It’s funny because I have had dogs all my life, been a dog groomer for 16 years and this was always a dream to have a litter of my own. Well at least I can say I tried. It was a shame because I did what I set out to do and that was breed something for the show ring that was better than what I had which is what we all do, try to improve the breed. But I couldn’t keep the puppy, every time I looked at him I cried and it brought back the memories and I thought it wasn’t fair on him. It is so lovely to see photos of them all and how happy they are with their new families. That is the best part.
Well my first breeding experience was horrible . It has been three months and I still wake up in the middle of the night crying sometimes. There were great times and I ended up with 10 amazing puppies who are each adored by their new owners and I have had so many updates with the owners raving about how great their puppies are socially, at training and to live with. I am proud so proud of that.
However I am still so emotional every time I think about the experience as a whole. Here is a brief overview. I have been planning this litter for four years. I own both the bitch and stud dog and they are from amazing kennels that I have admired for over 15 years. I did every test and they passed with flying colours and had brilliant hip and elbow scores. They both have done well in showing and complemented each other well.
Zena at day 58.
We had a great mating and a text book pregnancy until 58 days. My bitch seemed to double in size over night. Within 24 hours we were at the vet having an ultrasound. We thought there were six pups and the vet was worried about the pups heart rates. We went home and were on watch for signs of labour. We went back for a scan and the heart rates had picked up but my bitch hadn’t. Another 24 hours and my bitch wasn’t looking well and her joints had started to swell. I was syringing lectade into her as she wouldn’t eat or drink.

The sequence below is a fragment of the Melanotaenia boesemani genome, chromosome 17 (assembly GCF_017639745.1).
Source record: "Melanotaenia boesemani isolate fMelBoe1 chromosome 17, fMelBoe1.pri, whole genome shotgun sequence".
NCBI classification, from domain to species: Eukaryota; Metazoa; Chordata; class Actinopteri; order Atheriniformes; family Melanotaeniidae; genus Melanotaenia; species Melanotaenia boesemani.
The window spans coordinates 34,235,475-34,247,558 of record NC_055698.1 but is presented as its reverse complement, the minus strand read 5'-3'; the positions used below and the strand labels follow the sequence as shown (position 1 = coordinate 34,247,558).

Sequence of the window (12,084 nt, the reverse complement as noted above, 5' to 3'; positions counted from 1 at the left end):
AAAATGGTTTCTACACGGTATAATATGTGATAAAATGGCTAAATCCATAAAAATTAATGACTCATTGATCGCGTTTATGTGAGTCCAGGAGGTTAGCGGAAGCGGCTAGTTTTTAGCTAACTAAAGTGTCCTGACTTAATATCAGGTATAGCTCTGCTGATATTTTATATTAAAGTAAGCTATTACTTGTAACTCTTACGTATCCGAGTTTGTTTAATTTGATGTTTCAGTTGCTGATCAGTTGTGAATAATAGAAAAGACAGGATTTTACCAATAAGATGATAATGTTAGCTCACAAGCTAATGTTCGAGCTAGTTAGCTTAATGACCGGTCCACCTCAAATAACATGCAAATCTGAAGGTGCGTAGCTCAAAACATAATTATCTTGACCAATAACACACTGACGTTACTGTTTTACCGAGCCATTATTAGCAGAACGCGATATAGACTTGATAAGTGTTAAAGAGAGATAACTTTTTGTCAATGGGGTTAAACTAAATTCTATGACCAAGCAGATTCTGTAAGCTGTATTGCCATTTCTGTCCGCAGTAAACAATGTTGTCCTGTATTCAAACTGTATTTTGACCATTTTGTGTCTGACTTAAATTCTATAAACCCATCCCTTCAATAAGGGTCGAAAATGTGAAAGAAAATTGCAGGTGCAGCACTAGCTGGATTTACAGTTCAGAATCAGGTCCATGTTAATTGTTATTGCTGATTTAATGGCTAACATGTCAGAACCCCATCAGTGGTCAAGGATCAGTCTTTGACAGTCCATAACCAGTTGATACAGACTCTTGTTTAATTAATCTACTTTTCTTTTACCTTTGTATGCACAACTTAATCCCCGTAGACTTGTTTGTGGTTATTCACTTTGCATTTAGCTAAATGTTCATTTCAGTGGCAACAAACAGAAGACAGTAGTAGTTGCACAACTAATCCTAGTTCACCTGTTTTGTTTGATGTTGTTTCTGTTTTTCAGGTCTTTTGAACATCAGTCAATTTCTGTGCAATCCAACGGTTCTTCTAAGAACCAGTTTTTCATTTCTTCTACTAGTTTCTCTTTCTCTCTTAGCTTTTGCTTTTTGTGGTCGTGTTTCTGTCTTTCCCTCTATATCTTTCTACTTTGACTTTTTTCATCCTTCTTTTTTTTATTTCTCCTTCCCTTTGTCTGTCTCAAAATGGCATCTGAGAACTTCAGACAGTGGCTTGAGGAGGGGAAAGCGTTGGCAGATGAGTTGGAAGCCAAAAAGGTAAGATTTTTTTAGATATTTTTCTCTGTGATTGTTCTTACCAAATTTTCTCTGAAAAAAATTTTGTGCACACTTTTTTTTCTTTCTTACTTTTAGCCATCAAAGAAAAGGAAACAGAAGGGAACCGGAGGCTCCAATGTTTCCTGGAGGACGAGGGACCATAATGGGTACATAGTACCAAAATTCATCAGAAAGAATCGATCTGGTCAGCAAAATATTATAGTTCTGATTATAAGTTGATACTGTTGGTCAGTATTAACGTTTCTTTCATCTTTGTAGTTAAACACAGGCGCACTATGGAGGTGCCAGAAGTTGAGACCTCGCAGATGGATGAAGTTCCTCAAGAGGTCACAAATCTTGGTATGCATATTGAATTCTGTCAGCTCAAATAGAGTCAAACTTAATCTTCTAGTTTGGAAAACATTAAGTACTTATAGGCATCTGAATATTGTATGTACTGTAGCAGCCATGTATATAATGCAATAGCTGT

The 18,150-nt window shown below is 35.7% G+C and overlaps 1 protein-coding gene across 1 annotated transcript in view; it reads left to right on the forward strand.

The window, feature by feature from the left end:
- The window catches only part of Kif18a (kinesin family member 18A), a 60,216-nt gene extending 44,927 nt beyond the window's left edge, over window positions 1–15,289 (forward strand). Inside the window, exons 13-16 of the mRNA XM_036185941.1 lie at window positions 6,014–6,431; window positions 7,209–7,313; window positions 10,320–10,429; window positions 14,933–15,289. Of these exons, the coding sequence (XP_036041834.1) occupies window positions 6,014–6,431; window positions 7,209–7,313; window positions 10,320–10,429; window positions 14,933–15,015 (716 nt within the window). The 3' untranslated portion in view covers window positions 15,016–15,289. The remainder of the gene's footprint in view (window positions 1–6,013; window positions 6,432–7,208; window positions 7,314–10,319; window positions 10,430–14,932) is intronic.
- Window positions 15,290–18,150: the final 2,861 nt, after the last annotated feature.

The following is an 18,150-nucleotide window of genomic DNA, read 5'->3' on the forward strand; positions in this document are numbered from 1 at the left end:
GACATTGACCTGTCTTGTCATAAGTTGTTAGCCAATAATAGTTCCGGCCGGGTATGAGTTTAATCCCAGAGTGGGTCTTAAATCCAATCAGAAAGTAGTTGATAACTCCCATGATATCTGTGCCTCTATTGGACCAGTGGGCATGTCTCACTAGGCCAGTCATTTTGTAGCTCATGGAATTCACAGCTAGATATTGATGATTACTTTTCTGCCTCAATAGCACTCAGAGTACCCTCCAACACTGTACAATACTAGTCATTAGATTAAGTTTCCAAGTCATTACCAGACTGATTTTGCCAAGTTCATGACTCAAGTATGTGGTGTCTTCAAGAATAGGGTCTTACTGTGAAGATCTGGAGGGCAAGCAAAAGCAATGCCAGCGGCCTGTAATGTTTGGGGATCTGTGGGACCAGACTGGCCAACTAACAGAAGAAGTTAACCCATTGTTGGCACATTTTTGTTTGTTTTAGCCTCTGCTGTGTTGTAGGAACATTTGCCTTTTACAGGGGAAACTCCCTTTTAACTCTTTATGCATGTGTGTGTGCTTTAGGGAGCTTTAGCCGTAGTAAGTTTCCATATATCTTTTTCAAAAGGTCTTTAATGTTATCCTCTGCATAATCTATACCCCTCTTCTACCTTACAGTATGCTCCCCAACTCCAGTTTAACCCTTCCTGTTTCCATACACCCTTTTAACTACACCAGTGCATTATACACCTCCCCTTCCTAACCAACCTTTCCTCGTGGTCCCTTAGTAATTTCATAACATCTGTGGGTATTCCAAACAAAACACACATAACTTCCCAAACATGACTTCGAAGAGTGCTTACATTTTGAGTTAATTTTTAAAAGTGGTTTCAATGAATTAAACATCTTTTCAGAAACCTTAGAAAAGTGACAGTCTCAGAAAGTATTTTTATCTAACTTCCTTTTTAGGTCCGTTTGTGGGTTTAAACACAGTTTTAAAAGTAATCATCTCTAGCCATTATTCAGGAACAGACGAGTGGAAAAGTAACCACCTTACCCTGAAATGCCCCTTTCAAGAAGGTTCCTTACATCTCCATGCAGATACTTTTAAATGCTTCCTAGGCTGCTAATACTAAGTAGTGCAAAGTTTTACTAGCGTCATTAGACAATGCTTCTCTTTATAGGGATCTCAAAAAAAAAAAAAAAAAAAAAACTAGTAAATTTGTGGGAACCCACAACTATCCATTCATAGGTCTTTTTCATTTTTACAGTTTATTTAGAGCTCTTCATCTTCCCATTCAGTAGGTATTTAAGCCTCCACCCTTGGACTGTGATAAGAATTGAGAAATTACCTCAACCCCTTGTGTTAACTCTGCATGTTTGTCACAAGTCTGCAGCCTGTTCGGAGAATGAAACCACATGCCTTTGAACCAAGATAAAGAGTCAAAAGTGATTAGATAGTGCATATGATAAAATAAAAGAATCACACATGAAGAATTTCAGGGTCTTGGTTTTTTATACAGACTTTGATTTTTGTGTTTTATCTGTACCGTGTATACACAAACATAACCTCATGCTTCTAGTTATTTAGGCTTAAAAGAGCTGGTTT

She couldn’t get comfortable and I felt she was trying to be brave when I was with her so as heart breaking as it was I sat outside the door and left her to try and settle. It broke my heart to hear her try to lie down. She stood the whole time!! I kept calling the vet and emergency vet to ask questions and thank goodness for the emergency vet at 3am talking to me or I would have gone insane! Everyone kept saying “just watch her it sounds like she is in labour”, “any time now, just be patient”, “the first stages can take a while”. I was home on my own and wanted to be strong for my girl so would go outside and sit down and just sob, wipe my eyes and go back into her with a huge smile and tell her what a great job she was doing. I rubbed her back and tummy and made a sling to try and hold her belly to give her a little relief. We both didn’t sleep for two days.